Frustrated by the lack of cooperation and limited answers from those who worked to set up and maintain a private email server for Hillary Clinton during her time as Secretary of State, Republicans on a House panel voted to find Clinton aide Bryan Pagliano in Contempt of Congress, as for the second time in a week, the former IT worker refused to honor a subpoena for his testimony at a House hearing.
The contempt vote on the House Oversight Committee was straight along party lines.
“Subpoenas are not optional,” grumbled Rep. Jason Chaffetz (R-UT), as he moved ahead with a contempt resolution for Pagliano, who has refused to cooperate with Congress even though he received limited immunity from the Justice Department during its investigation of the Clinton email server.
“Twice we gave him an opportunity to show up,” Chaffetz told the committee, which featured an empty seat at the witness table for Pagliano.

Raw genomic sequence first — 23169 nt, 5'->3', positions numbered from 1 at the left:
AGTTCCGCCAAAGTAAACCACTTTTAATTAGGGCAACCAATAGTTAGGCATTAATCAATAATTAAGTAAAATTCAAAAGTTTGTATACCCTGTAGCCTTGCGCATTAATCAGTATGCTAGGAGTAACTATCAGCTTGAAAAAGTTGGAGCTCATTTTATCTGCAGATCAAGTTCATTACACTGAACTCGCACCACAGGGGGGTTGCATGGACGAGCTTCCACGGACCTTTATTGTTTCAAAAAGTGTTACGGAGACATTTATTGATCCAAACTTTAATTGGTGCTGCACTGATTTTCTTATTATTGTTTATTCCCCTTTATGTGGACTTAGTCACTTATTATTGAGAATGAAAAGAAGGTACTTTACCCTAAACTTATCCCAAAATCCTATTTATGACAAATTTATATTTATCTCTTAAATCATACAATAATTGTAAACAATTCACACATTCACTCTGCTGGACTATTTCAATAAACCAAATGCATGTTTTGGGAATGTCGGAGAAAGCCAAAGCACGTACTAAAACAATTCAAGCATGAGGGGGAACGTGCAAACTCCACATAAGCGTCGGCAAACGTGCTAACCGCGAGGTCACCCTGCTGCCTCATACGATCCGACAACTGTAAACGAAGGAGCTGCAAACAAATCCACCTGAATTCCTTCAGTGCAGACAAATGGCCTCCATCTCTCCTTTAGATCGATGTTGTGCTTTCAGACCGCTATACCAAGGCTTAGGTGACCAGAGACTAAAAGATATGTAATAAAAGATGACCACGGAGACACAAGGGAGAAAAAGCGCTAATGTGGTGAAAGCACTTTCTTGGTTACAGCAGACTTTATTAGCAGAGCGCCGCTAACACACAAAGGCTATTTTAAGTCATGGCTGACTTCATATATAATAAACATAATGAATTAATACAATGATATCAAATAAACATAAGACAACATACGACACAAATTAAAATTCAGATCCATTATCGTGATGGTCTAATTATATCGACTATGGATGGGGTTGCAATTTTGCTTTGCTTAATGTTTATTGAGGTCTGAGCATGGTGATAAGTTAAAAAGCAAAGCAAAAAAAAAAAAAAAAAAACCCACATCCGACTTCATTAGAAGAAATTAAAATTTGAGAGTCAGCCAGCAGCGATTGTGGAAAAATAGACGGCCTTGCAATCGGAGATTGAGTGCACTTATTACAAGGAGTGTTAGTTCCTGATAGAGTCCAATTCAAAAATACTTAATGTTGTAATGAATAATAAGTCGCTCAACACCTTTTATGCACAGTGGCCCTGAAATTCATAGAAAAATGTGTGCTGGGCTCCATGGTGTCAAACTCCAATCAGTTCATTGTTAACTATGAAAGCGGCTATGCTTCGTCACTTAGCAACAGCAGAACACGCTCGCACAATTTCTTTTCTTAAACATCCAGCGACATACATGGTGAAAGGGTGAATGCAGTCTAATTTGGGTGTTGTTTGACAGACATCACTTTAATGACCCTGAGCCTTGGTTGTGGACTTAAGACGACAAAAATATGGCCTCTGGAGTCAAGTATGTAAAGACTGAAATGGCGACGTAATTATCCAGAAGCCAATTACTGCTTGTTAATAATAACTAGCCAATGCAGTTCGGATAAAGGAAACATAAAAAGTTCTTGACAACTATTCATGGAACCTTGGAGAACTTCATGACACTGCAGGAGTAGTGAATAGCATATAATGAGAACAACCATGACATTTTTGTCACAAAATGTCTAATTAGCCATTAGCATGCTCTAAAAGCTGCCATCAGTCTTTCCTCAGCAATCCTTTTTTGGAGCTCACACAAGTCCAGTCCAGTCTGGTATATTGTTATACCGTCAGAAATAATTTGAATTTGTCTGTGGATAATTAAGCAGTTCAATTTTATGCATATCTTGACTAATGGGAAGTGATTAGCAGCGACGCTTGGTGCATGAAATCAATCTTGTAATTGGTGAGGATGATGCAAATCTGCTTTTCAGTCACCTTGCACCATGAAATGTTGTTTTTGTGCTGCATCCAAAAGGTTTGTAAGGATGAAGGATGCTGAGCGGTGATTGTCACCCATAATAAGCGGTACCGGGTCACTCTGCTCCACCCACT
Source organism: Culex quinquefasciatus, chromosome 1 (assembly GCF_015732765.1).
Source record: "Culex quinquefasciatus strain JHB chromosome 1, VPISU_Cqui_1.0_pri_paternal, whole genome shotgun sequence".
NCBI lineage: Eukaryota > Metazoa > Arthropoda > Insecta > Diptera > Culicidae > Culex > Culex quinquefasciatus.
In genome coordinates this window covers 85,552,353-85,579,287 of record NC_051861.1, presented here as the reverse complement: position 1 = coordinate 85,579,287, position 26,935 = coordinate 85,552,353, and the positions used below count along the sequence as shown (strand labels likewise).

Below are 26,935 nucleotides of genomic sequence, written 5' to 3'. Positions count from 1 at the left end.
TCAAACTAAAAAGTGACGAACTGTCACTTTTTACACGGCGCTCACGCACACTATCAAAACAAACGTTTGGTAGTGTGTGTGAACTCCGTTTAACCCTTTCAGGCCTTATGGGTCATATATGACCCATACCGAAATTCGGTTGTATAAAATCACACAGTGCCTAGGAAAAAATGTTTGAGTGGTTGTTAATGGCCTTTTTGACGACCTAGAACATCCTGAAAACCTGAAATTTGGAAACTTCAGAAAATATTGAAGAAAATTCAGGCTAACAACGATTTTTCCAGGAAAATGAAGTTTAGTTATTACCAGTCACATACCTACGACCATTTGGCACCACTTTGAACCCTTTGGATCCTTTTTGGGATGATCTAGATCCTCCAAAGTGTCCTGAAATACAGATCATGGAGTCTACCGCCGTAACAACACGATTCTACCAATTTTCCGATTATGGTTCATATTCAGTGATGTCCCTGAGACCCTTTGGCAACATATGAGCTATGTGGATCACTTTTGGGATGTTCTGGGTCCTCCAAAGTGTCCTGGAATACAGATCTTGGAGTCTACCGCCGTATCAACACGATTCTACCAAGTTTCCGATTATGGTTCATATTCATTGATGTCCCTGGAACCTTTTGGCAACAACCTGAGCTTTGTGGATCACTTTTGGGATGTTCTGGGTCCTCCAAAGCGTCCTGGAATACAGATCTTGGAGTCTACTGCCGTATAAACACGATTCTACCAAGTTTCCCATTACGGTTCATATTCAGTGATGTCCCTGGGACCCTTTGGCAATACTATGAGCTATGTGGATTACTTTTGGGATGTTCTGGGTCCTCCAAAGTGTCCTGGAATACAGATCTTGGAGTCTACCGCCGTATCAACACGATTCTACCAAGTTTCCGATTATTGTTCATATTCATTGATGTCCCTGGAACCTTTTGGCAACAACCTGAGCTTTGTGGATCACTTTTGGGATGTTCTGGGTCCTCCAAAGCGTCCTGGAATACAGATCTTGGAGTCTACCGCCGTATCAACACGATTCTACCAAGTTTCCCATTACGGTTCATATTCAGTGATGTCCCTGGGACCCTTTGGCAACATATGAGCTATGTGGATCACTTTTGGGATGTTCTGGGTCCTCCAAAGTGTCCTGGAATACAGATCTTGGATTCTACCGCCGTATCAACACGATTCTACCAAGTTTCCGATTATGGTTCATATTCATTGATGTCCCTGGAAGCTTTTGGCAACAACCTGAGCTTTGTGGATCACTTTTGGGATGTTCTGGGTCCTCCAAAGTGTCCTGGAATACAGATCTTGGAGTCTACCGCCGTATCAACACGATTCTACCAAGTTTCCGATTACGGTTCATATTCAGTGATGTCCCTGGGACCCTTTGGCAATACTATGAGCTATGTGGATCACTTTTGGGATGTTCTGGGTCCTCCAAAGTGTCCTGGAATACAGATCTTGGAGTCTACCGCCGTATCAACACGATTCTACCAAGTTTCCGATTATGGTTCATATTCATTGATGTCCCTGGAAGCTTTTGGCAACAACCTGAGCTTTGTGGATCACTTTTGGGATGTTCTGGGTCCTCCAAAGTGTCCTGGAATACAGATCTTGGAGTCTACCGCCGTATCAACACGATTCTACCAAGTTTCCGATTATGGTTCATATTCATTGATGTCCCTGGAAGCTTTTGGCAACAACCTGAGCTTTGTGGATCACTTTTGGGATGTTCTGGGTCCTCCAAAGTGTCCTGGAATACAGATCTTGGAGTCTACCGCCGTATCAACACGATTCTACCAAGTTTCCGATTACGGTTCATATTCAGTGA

“So, we are left with no choice but to hold him in contempt,” the Chairman added.
But Democrats saw it differently, arguing this is nothing but a political fishing expedition by the GOP, aimed directly at Hillary Clinton.
“As far as I can tell, the only emergency is the election approaching in a few weeks,” said Rep. Elijah Cummings (D-MD).
“Where is our investigation of Donald Trump?” Cummings asked, as he accused the GOP of playing politics.
“The facts have not changed,” Pagliano’s lawyer said in a letter to the Oversight panel, who argued that Pagliano has already exercised his right not to answer questions and does not need to be dragged in again to do that in front of television cameras.
“You and the committee have been told from the beginning that Mr. Pagliano will continue to assert his Fifth Amendment rights and will decline to answer any questions put to him,” the letter from his attorneys stated.
“Republicans want a photo op,” Cummings said. “They want a ready-made campaign commercial.”
But GOP lawmakers say Pagliano does not have the right to ignore the Congress – though they admitted Pagliano cannot be compelled to say anything.
“You cannot force anyone to talk,” said Rep. Trey Gowdy (R-SC), who said witnesses don’t have the right to “pick and choose” when they talk.